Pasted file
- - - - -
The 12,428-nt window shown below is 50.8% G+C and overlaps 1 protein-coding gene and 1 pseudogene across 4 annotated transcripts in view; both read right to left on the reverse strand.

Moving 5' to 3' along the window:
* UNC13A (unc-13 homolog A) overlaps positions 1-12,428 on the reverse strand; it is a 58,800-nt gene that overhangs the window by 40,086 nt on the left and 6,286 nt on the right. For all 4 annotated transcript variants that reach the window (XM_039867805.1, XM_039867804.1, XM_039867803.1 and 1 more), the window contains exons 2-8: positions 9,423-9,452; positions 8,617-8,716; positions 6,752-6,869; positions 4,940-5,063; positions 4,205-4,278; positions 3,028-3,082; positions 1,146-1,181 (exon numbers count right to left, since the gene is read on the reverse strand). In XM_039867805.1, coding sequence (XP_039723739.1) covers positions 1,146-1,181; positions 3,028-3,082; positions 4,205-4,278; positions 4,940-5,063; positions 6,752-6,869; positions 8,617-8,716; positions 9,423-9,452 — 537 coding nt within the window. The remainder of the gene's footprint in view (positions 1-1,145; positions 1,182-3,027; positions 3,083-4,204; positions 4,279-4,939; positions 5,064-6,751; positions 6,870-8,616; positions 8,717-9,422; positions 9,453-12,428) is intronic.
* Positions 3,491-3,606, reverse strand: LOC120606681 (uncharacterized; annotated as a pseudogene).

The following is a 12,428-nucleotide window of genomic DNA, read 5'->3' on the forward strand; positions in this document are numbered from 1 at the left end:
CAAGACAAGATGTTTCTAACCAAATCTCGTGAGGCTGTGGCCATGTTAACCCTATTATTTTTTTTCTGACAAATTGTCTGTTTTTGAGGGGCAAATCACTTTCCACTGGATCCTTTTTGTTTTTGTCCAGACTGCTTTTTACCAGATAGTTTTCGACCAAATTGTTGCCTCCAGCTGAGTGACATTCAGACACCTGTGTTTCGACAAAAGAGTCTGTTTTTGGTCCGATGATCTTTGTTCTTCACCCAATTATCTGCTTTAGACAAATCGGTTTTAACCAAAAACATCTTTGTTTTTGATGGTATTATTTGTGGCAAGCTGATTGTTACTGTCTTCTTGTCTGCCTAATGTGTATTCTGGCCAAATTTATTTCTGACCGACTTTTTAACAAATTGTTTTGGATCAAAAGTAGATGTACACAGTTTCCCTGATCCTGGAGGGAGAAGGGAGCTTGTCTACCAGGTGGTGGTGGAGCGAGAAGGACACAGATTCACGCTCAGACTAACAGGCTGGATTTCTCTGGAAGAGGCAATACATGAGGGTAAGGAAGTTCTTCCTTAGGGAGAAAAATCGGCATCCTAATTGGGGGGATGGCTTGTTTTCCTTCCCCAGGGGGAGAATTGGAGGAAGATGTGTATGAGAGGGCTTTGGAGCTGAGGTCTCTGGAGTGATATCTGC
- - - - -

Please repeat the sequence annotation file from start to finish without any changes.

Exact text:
The 12,428-nt window shown below is 50.8% G+C and overlaps 1 protein-coding gene and 1 pseudogene across 4 annotated transcripts in view; both read right to left on the reverse strand.

Moving 5' to 3' along the window:
* UNC13A (unc-13 homolog A) overlaps positions 1-12,428 on the reverse strand; it is a 58,800-nt gene that overhangs the window by 40,086 nt on the left and 6,286 nt on the right. For all 4 annotated transcript variants that reach the window (XM_039867805.1, XM_039867804.1, XM_039867803.1 and 1 more), the window contains exons 2-8: positions 9,423-9,452; positions 8,617-8,716; positions 6,752-6,869; positions 4,940-5,063; positions 4,205-4,278; positions 3,028-3,082; positions 1,146-1,181 (exon numbers count right to left, since the gene is read on the reverse strand). In XM_039867805.1, coding sequence (XP_039723739.1) covers positions 1,146-1,181; positions 3,028-3,082; positions 4,205-4,278; positions 4,940-5,063; positions 6,752-6,869; positions 8,617-8,716; positions 9,423-9,452 — 537 coding nt within the window. The remainder of the gene's footprint in view (positions 1-1,145; positions 1,182-3,027; positions 3,083-4,204; positions 4,279-4,939; positions 5,064-6,751; positions 6,870-8,616; positions 8,717-9,422; positions 9,453-12,428) is intronic.
* Positions 3,491-3,606, reverse strand: LOC120606681 (uncharacterized; annotated as a pseudogene).

The following is a 12,428-nucleotide window of genomic DNA, read 5'->3' on the forward strand; positions in this document are numbered from 1 at the left end:
CAAGACAAGATGTTTCTAACCAAATCTCGTGAGGCTGTGGCCATGTTAACCCTATTATTTTTTTTCTGACAAATTGTCTGTTTTTGAGGGGCAAATCACTTTCCACTGGATCCTTTTTGTTTTTGTCCAGACTGCTTTTTACCAGATAGTTTTCGACCAAATTGTTGCCTCCAGCTGAGTGACATTCAGACACCTGTGTTTCGACAAAAGAGTCTGTTTTTGGTCCGATGATCTTTGTTCTTCACCCAATTATCTGCTTTAGACAAATCGGTTTTAACCAAAAACATCTTTGTTTTTGATGGTATTATTTGTGGCAAGCTGATTGTTACTGTCTTCTTGTCTGCCTAATGTGTATTCTGGCCAAATTTATTTCTGACCGACTTTTTAACAAATTGTTTTGGATCAAAAGTAGATGTACACAGTTTCCCTGATCCTGGAGGGAGAAGGGAGCTTGTCTACCAGGTGGTGGTGGAGCGAGAAGGACACAGATTCACGCTCAGACTAACAGGCTGGATTTCTCTGGAAGAGGCAATACATGAGGGTAAGGAAGTTCTTCCTTAGGGAGAAAAATCGGCATCCTAATTGGGGGGATGGCTTGTTTTCCTTCCCCAGGGGGAGAATTGGAGGAAGATGTGTATGAGAGGGCTTTGGAGCTGAGGTCTCTGGAGTGATATCTGC